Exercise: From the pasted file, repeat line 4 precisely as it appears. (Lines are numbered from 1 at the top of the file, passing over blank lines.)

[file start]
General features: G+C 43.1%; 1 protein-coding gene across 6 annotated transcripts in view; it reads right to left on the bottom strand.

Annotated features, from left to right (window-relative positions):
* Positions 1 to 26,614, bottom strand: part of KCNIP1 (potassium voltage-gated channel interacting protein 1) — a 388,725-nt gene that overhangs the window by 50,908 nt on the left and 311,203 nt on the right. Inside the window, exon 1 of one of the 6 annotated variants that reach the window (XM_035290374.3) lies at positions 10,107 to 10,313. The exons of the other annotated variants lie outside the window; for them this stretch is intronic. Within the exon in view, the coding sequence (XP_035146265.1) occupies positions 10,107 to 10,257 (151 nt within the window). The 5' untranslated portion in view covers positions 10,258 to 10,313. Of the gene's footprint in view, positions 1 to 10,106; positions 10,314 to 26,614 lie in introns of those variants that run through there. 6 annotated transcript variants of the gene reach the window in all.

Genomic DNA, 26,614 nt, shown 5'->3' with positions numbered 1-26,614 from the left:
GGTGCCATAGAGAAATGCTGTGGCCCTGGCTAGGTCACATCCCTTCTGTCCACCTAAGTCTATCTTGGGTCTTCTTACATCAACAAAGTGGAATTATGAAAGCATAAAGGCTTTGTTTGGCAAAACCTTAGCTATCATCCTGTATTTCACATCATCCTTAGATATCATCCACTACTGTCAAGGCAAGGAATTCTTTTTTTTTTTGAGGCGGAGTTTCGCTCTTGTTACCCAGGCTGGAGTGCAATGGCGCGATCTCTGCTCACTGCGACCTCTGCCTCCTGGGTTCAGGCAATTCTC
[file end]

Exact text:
Genomic DNA, 26,614 nt, shown 5'->3' with positions numbered 1-26,614 from the left: